Sophia Van | 07 Feb 2019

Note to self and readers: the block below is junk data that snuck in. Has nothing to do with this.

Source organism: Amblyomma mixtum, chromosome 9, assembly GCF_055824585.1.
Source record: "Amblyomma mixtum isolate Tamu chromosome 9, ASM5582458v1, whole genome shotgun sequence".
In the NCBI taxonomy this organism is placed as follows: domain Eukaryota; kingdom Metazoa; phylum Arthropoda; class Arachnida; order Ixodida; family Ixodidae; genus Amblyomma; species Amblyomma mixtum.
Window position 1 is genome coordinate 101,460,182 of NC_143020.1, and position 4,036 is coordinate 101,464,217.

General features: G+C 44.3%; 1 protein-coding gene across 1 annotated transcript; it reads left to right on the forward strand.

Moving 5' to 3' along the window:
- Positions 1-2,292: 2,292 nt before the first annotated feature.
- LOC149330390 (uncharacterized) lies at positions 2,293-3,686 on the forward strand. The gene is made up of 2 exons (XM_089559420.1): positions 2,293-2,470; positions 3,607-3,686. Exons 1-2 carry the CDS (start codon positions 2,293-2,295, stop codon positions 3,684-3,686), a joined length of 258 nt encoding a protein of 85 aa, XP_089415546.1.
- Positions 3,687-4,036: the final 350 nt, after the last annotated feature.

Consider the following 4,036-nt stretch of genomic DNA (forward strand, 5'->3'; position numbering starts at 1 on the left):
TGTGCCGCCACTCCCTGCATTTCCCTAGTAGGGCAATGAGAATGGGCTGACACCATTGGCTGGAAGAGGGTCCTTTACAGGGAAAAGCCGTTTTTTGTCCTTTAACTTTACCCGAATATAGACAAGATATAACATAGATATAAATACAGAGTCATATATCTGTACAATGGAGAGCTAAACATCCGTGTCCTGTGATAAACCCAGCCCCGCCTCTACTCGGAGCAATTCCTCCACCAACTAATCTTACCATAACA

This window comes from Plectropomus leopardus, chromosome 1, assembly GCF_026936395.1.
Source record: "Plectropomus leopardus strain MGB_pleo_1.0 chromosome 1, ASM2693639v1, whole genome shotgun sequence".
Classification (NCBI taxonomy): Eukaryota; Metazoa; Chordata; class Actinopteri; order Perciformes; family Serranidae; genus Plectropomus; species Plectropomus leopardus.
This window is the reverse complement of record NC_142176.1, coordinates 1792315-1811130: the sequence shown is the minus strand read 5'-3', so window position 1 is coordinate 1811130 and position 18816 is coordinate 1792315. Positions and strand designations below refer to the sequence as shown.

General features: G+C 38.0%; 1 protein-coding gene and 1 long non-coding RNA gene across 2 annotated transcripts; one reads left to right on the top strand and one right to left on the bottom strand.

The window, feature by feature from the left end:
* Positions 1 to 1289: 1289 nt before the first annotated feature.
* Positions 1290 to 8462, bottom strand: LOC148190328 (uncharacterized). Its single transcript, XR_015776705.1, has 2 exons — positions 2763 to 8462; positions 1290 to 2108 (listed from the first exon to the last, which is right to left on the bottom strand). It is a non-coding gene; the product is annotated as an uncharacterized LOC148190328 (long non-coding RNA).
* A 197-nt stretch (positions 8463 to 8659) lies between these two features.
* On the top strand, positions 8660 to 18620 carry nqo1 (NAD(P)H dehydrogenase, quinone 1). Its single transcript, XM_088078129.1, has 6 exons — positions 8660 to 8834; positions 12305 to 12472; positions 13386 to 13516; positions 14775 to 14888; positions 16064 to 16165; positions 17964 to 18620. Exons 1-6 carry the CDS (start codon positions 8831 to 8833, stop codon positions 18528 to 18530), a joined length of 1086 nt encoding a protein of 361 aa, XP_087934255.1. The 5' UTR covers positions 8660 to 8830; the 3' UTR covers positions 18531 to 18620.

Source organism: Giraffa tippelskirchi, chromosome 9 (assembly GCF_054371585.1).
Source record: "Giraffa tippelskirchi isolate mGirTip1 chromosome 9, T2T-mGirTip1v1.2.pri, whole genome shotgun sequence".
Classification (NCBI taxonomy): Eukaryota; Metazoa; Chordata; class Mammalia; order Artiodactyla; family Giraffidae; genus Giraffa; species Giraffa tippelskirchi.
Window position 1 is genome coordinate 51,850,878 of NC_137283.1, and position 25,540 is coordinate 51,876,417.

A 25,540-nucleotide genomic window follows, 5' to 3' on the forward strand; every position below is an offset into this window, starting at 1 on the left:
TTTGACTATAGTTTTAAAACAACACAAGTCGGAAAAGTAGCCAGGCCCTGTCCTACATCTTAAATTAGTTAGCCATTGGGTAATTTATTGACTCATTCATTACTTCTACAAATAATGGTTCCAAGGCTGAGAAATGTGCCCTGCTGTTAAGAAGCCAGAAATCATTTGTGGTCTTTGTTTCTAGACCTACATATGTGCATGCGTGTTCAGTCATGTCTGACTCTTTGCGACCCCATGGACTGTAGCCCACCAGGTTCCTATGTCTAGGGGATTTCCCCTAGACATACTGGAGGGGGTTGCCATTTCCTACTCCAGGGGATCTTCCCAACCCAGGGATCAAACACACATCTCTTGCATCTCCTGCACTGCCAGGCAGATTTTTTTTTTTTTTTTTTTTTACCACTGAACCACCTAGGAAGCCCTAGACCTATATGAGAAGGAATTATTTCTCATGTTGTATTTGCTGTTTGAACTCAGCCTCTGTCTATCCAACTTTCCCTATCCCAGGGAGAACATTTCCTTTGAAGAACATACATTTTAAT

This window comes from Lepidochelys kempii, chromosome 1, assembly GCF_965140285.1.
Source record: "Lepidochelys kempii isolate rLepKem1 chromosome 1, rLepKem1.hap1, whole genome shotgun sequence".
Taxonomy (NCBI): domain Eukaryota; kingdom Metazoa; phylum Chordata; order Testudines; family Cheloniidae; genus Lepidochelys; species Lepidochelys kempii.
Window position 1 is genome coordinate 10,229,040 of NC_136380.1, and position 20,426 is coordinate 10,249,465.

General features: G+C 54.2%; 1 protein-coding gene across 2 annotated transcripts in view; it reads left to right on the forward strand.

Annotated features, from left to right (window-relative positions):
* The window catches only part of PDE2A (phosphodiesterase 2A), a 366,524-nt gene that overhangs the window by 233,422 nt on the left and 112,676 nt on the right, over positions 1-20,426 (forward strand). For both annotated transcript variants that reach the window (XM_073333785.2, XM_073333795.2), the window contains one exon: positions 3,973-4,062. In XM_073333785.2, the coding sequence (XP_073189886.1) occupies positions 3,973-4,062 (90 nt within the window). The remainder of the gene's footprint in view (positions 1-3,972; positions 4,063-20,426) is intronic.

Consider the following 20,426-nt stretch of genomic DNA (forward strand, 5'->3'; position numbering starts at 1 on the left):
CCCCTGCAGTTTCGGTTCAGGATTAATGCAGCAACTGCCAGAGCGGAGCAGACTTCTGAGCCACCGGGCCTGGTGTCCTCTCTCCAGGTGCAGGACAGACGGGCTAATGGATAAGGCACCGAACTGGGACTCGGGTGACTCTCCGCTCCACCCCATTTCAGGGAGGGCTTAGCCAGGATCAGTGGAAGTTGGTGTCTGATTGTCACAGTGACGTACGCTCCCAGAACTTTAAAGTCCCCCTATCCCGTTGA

Health is the new wealth. Our physical and mental well-being impacts every aspect of our lives—including our ability to be loving parents, supportive friends and successful professionals. Information about our health is profoundly personal. No one beyond our trusted medical caregivers should have access to our most private details. The sensitive nature of our medical records, however, makes them a coveted target for sophisticated cybercriminals. Growth economies are particularly vulnerable. Cybercriminals target healthcare for two fundamental reasons: the healthcare industry is a rich source of valuable personal data that commands a high dollar value on the black market, and the healthcare industry’s existing technologies and processes are fraught with vulnerabilities. The exponential growth of personal health data is being generated from an increasing number of connected devices and networks. By the end of 2020, about four billion people will be connected via the Internet of Medical Things (IoMT). According to the INFOSEC Institute, more than 70 percent of IoMT devices lack fundamental security safeguards as applications primarily focus on the features of the software rather than the security of the data. IoMT, therefore, presents cybersecurity experts with unprecedented challenges that require the collaboration of many different stakeholders and care providers within healthcare ecosystems. This is a growing war. Cyberattacks are increasing in terms of number, scale and level of sophistication. A recent CBI Insights report reveals that, “Since 2017, roughly six billion confidential digital records have been stolen from around the world and counting. Just in the last two years there have been at least three separate data breaches in which at least one billion confidential records were stolen or exposed at once.”1   From a single laptop in a rural village to elite teams of experts sponsored by nefarious governments, cybercriminals can operate from any location with an Internet connection, and they are targeting healthcare organizations in growth economies that have not implemented modern, sophisticated defense systems. Healthcare communities, cybersecurity professionals and governments must acknowledge these five stark realities as they seek ways to combat the persistent and ubiquitous threat of cyberhackers. 1. Healthcare has a target on its back.   The three main targets of cybercriminals are electronic health records, healthcare infrastructure and individual medical records. Sensitive information has become a very powerful commodity in modern society. Just as gold, diamonds and printed money have attracted thieves for centuries, information has become one of earth’s most valuable assets. The more sensitive, damaging or revealing the information is, the more value it possesses. Details about how healthy, or unhealthy, individuals and groups are can be ransomed for astronomical prices.     In July 2018, ransomware targeted SingHealth, Singapore’s largest healthcare institution, and stole the information of 1.5 million patients, including the profile of the country’s Prime Minister, Lee Hsien Loong—who was identified as a specific target in the attack. These types of ransomware attacks are constantly being perpetrated against healthcare facilities as they struggle to implement comprehensive defense strategies. This trend will only escalate as cybercriminals and healthcare institutions attempt to outsmart and outmaneuver each other as bank robbers and banks have done throughout history.2 2. Hacks can mean life or death.   One of the most concerning current threats to health information privacy is a serious compromise of the integrity and availability of data. Those risks include possible harm to a patient’s safety and health, loss of protected health information (PHI) and unauthorized access to data. In fact, in 2013 The Washington Post reported that the doctors for Vice President Dick Cheney ordered the disabling of the wireless functionality of his heart implant out of fear that it could be hacked by terrorists.3 It’s arguable that cybercrimes in the healthcare industry can have much more drastic consequences to brand equity for institutions than major financial losses. The fear of not being able to access one’s critical health information is a legitimate, and intense, sense of unease. This anxiety is partially what gives the information its value and power. Data security breaches can directly impact the health and well-being of patients, and even result in fatalities. Destroying medical records and hijacking critical pharmaceutical prescriptions can quickly result in casualties and cause death. By stealing information and manipulating public fear, cybercriminals can leverage their stolen assets in unprecedented ways. The reality is these crimes have life-threatening consequences and can be perpetrated from across the world in the middle of the night. 3. Breaches are inevitable and may be internal.   The potential monetary gains for cyberhackers are enormous. Unsurprisingly, more than 70 percent of healthcare industry companies expect a breach from financially-motivated cybercriminals. However, the pervasive image of a lone cyberhacker working from a dark apartment in an anonymous city, or nefarious state-sponsored groups of squinting cyberthieves lined up in rows of bland cubicles, only represents part of the story. Internal employees also pose a great threat to healthcare institutions. Every employee is a human being, and whether or not they are disgruntled, financially distraught or simply unaware of how their behaviors can impact security protocols, there is the potential for corruption. Having the right security clearances, passwords and access to sensitive information may simply be too tempting for internal employees with an ulterior motive.  4. Robust security measures are needed.   The cat-and-mouse chase and confrontations will continue to evolve as cyberhackers continuously seek new ways to penetrate the defenses of healthcare institutions and stakeholders within the healthcare systems—including the manufacturers of connected medical devices. Today’s international and tech-savvy criminals are determined, sophisticated and creative. Healthcare institutions must be even more so. Though the growing awareness of cybersecurity threats have shaken the entire industry, many companies in growth economies have not set up and executed a holistic security framework that provides comprehensive governance and board oversight. Security measures lack an integrated approach that leverages the talents and acumen of not only healthcare professionals, but cybersecurity forces and policymakers at every level of government. The seamless integration of defense resources is required to combat cybercriminals who pose a dynamic and evolving threat. All stakeholders dealing with health data should shift from passive cyber defenses, to active cyber defenses. Cybersecurity for IoMT must also be a major agenda for next-generation medical devices. Governments and policymakers should provide security guidance and regulatory protocols for medical device manufacturers. The industry must quickly develop and adopt best-practices, frameworks and architectures for ensuring cybersecurity protections across all of IoMT. Hospitals and health systems need to secure medical devices in the same way that banks ensure the security of the credit cards they issue. Growth economies must respond, and lead, with appropriate security measures and cybersecurity policies. 5. Healthcare can fight back.   Ransomware and cybercrimes can create unimaginable chaos. But businesses, communities and growth economies are not powerless. When working together, they can create a network of systems, assets and protocols that can thwart even the most tenacious hackers. Diligence is key. The healthcare industry must be proactive about preventing cyberattacks before they occur and be smart about responding to them and mitigating damage when they do occur. Though many healthcare institutions have begun to develop effective security strategies, few have implemented a complete plan that addresses preparation, prevention, detection, and response and recovery strategies.  The healthcare industry and associated stakeholders must approach cybersecurity defense strategies with the same level of seriousness and strength that militaries apply to their own defense strategies. For instance, an effective and aggressive defense program would include the use of deception technologies that stop attacks by deceiving the attackers. Also, artificial intelligence (AI) can monitor traffic in and out of each connected device and differentiate between normal and abnormal behavior in real-time—alerting network security professionals when the device is listening to or talking to criminal networks, servers or individuals. AI can proactively block bad actors in real time before they can gain access and inflict damage. Winning cybersecurity strategies intercept and prevent attacks proactively; after all, once a device has been compromised and higher-level servers have been breached, the damage has been done. Lastly, the healthcare industry should consider other innovative defensive measures such as quantum computing, cybersecurity war rooms that provide around-the-clock security operations centers, and a holistic strategy that leverages not only technology but also human behavior and processes. To learn more about how cybercriminals are holding healthcare institutions hostage, and what the industry can do to protect itself, read this whitepaper.   1 Why Ai, Blockchain, & Enhanced Encryption Are The Future Of Enterprise Data Security http://www.cbinsights.com/research/ai-blockchain-encryption-enterprise-data-security-expert-intelligence/ 2 Singapore Suffers 'most Serious' Data Breach, Affecting 1.5m Healthcare Patients Including Prime Minister Eileen Yu - https://www.zdnet.com/article/singapore-suffers-most-serious-data-breach-affecting-1-5m-healthcare-patients-including-prime/ 3 Intermountain Healthcare Launches Security Operations Center To Combat Health Data Cyberattacks https://www.modernhealthcare.com/article/20151114/MAGAZINE/311149977